This story demonstrates the creation of what is sometimes, and euphemistically, called "a climate of mistrust." (Translation: Everybody's lying.) It also reveals how difficult it is for those in the vicinity of a lie to distinguish it from the truth.
That task would be easy if humans resembled Pinocchio (as Clinton claims Bush does), with their noses growing longer each time they told a lie. People, unfortunately, can fib without suffering physiognomic changes. It would be helpful, then, if there were some hidden manifestation of lying, invisible to most people but clear to psychics or visionaries. The closest that real life has managed to come to this fictional power is the polygraph machine, which has a few serious drawbacks. It can be stumped by accomplished actors or those delusional enough to believe their own statements, and even experts disagree on the machine's level of reliability. And lie detectors, of course, are impractical to haul out on nearly all the occasions -- including first dates, tax audits, political rallies -- when they might prove handy.
Public perceptions to the contrary, it is impossible to prove that more people are lying than did in the past. There is no central clearinghouse of lies, no impartial scorekeeper deciding on the truth or falsity of public statements. Further complicating matters, successful lies, by definition, go undetected. If this truly is a time of unprecedented public lying, then it is also a time of remarkably inept liars, or of liars who don't seem to care if they are caught.
Certainty about lying is suspect because the practice is extraordinarily complex. Discussions of the subject usually begin with the assumption that everyone present agrees on what a lie actually is. A lie happens, a rough definition might assert, when someone does not tell the truth. Unfortunately, the relationship between lying and the truth is nowhere near this simple. A false statement need not be a lie. "The earth is flat," coming from a member of the Flat Earth Society, is not a lie but a statement of belief. Furthermore, a true statement can be a lie. Imagine a dishonest agent telling a client, "The check is in the mail," and then discovering to his horror that his new secretary has actually . . . mailed the check. Even though his client got paid, the agent intended to lie.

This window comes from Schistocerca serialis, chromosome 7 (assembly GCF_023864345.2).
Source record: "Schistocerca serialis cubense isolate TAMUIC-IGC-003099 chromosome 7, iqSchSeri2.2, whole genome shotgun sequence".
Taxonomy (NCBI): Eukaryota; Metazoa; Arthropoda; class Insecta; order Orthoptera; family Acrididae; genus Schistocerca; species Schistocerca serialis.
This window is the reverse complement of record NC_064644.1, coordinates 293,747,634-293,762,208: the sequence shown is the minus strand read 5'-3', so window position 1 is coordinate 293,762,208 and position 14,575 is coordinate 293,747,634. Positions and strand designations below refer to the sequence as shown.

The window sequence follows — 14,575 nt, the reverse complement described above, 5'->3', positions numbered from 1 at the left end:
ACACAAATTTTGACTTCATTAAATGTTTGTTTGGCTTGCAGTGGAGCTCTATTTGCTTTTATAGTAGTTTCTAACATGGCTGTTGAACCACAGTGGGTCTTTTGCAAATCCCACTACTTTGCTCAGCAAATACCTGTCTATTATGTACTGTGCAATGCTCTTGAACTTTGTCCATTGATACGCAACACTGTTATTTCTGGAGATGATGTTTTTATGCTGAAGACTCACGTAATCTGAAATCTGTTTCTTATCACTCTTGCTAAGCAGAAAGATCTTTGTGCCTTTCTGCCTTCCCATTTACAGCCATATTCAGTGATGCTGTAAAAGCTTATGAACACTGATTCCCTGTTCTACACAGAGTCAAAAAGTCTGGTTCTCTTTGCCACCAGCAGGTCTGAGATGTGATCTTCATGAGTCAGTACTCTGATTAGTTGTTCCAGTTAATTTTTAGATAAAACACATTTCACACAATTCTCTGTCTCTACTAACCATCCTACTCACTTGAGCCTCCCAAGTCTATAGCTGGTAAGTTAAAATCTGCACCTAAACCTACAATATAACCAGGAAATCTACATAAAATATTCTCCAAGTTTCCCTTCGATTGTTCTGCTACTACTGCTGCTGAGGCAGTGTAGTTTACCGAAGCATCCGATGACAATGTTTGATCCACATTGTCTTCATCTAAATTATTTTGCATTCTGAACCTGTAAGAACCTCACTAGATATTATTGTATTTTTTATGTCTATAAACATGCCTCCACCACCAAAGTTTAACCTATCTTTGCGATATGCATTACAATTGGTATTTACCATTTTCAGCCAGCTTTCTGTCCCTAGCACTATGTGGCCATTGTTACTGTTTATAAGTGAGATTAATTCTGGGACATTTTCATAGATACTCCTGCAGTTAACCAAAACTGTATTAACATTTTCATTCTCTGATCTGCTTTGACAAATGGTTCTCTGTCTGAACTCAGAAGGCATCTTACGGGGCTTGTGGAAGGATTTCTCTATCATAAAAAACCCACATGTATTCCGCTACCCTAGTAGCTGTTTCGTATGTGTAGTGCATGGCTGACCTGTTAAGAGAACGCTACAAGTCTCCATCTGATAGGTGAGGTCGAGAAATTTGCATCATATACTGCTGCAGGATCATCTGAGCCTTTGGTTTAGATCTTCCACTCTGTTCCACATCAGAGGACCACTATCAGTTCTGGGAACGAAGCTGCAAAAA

So objective truth is an unreliable standard against which lies can be measured. Most lies, of course, involve a distortion of the truth, but so do many innocent remarks. And the notorious difficulty of getting at the truth works to the liar's advantage; since there are so many different versions of reality floating around, another one, invented, won't do any harm -- and may even be more entertaining to boot.
Fortunately, there is a way out of this logical blind alley. All lies, regardless of their relationship to the truth, have one thing in common. "We must single out," writes Sissela Bok in Lying, "from the countless ways in which we blunder misinformed through life, that which is done with the intention to mislead." Lies may confuse everyone who hears them, as they are meant to, but liars know exactly what they are doing while they are doing it. In Telling Lies, Paul Ekman, a professor of psychology at the University of California medical school in San Francisco, provides a slightly more elaborate definition: "One person intends to mislead another, doing so deliberately, without prior notification of this purpose, and without having been explicitly asked to do so by the target. There are two primary ways to lie: to conceal and to falsify."
Ekman's formula is helpful, within limits. It defines the contexts in which lies are or are not improper. It absolves actors and fiction writers, for example, whose professions involve fabrications but whose audiences are presumably aware of this condition before they go to the theater or open a book. But problems arise with Ekman's notion that lying can be an act of concealment alone. Is not publicizing the possible dangers, say, of silicone breast implants in and of itself a lie? Or does this concealment merely set the stage for the true, dangerous deception, the impression created by the manufacturer in the enforced absence of information that such implants are safe? When a wife asks her husband how his day went, is he obliged to answer, "Great -- I spent the lunch hour in a motel room with my mistress"? If he does not disclose this detail, is he guilty of lying, or is he -- the cheat -- simply sparing his wife's feelings or avoiding a potentially unpleasant scene?